The DVD featured a murky silhouetted figure, speaking through a nightmarish pitch-shifted voice. The spectral figure rambles on about "Armacam," "genetic experiments," and a "recruitment program." Additional information was apparently locked in a "case" located at 600 Virginia Avenue NE in Atlanta, Ga.

"I'm a little scared that there's gonna be a body in there," DeFranco says in his video clip as he approaches the destination. He was also concerned the storage unit might contain his mom "and she's like, 'Why don't you ever call me?'" 

Finally, the moment of truth: DeFranco finds a locked briefcase in the storage unit — and it turns out to be a promotion for the video game F.E.A.R 2: Project Origin.

DeFranco wasn't the only YouTuber to receive the weird mail. Video game website Kotaku, among others, also received the same mysterious packages. Talking to Suicide Girls about the experience, DeFranco said he was "happy just to be a part of it — because they only sent it out to eight people." He added, "But obviously, they are using me, and I'm not getting anything except the experience." 

He owes his success to being catfished

Around the time he started experimenting with YouTube, the former pre-med student traveled from North Carolina to New York City to meet a girl he'd fallen for on Myspace. According to his "Draw My Life" video, they chatted for about six months online and then decided to be romantic roomies in NYC. She was supposedly a dancer attending Juilliard in the city. 

DeFranco threw his belongings into a 1996 Geo Prizm and drove to the city. Once there, the address she'd given looked like "an abandoned house," he told The H3 Podcast. He was then messaged by a concerned "friend," who claimed Mystery MySpace Girl's ex-boyfriend had kidnapped her and raped her in a park. She was supposedly in the hospital. 

DeFranco spent about 36 hours driving from borough to borough and sleeping in his car. When he tried calling MySpace Girl from a payphone, she was "acting like she was hurt." DeFranco told the podcast he maxed out his credit cards and returned to North Carolina, but his friends supposedly didn't believe his wild tale until about three months later, when the mystery girl pulled the same stunt on somebody else.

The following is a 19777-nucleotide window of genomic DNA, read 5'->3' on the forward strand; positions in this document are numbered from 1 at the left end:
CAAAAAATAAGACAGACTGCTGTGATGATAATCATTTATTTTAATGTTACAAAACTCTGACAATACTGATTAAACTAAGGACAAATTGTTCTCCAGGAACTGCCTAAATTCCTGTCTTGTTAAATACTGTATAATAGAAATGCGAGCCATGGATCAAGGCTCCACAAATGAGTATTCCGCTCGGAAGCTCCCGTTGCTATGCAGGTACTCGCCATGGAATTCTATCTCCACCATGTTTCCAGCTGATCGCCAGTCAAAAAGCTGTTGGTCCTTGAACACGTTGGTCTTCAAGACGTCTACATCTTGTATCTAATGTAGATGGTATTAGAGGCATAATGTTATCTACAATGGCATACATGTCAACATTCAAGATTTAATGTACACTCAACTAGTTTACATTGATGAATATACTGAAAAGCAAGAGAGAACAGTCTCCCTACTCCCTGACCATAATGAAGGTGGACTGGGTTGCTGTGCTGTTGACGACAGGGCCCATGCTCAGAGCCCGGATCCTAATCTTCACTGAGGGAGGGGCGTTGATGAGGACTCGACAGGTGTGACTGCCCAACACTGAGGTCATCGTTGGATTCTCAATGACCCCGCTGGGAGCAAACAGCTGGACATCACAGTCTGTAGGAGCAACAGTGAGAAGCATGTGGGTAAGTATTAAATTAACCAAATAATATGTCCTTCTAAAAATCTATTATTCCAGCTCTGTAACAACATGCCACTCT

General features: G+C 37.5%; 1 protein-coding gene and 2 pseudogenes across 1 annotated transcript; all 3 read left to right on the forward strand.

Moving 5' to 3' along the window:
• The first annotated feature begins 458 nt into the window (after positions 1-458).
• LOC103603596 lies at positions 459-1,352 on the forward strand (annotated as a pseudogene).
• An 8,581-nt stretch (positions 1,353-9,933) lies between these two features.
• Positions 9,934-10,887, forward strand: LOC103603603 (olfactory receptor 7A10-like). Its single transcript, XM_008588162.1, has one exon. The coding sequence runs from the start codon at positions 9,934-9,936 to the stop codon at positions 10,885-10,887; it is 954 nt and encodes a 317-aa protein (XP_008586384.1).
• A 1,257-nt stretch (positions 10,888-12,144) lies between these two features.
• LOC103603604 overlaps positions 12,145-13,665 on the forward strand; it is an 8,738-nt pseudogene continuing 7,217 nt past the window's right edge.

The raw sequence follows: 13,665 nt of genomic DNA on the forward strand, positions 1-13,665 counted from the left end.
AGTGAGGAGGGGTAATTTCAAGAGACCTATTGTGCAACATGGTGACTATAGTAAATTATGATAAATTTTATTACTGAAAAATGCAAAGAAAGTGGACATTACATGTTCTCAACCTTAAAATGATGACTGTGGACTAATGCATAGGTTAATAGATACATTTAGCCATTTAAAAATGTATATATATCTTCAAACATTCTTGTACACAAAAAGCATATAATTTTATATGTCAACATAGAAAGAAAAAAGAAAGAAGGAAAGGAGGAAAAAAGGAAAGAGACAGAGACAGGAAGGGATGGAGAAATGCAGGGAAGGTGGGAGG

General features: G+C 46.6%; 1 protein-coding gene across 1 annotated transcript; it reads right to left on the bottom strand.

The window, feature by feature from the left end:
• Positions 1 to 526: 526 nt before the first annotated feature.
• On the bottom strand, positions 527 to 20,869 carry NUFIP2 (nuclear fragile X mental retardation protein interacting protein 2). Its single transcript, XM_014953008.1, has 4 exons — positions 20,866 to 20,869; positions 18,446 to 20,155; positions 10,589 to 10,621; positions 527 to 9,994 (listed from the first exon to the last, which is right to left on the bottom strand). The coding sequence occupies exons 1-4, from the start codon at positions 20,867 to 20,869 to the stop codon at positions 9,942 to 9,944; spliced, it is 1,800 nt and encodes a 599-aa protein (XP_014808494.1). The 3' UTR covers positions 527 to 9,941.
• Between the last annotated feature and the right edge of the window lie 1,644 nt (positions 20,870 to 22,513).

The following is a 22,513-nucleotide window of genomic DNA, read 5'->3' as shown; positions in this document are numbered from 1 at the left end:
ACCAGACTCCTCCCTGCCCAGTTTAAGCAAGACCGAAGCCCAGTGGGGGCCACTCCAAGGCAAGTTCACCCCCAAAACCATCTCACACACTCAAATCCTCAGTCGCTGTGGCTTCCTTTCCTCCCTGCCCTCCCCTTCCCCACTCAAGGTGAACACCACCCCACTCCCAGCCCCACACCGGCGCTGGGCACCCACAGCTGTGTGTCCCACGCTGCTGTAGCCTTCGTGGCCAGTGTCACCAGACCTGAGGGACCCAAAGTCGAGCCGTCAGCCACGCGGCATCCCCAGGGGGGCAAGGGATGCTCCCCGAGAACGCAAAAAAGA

DeFranco said he was duped by a so-called 16-year-old drama queen in Kansas, but there's an upside: "If she had not done that, I wouldn't be where I am today," he said. Career-wise, he'd initially planned on going "a more mainstream route." Instead, the emotionally destroyed DeFranco returned to Florida and used his pain as "fuel," becoming "hyper-focused on YouTube." 

One fan gave his father a kidney

During a 2017 Reddit AMA, DeFranco was asked to describe his best-ever fan experience, and his answer is a doozy: A "beautiful bastard named James" gave his father a kidney. 

DeFranco and his father both have Polycystic Kidney Disease (PKD), a condition that "slowly kills our kidneys," the YouTube star explained in a video, noting that patients are eventually put on dialysis, and their names are then placed on a waiting list for a donor. You could potentially waiting years for your name to be selected. 

His father's donor, James, said in 2013: "I never really thought of myself as super selfless ... I really wanted to do something that would matter to someone." In fact, James was among hundreds who applied to try to help DeFranco's father. 

"I was emotionally blown away," DeFranco says, "and am still thankful and shocked to this day that people cared enough to help." 

On Oct. 3, 2013, DeFranco posted on Facebook from a hospital waiting room with "Papa DeFranco." James had just finished prep and was heading into surgery.  "A big awesome exciting day," DeFranco wrote. "Never quite felt how amazing and selfless people could be until today."

​He proposed to his wife in front of hundreds of fans

Think you're totally over viral marriage proposal videos? This might make your heart sing again. 

In 2011, Philip DeFranco took his show on the road for "DeFranco Does Dublin," an event that drew roughly 1,500 attendees and has been viewed 466,564 times and counting. In 2013, he followed up that success with "DeFranco Does Arizona" (alternately known as "Defranco Loves Dat AZ.") Recorded in Tempe, the Q&A marked his first-ever live event in the States. DeFranco took the stage to uproarious applause, telling the pumped-up crowd: "This is one of the most awesome and scariest things that's been within 50 feet of me."

The highlight of the night isn't hard to pinpoint: DeFranco covertly planted a shill in the audience, who takes the mic and asks when DeFranco is going to tie the knot with longtime girlfriend Lindsay Doty (who is also on the stage.) As Doty stammers through a response ("I don't know...?") DeFranco springs into action, getting down on one knee and presenting her with a ring. The crowd goes bananas, and for a moment, the savage hinterland known as the internet knows true happiness.

​The best moment of his life was...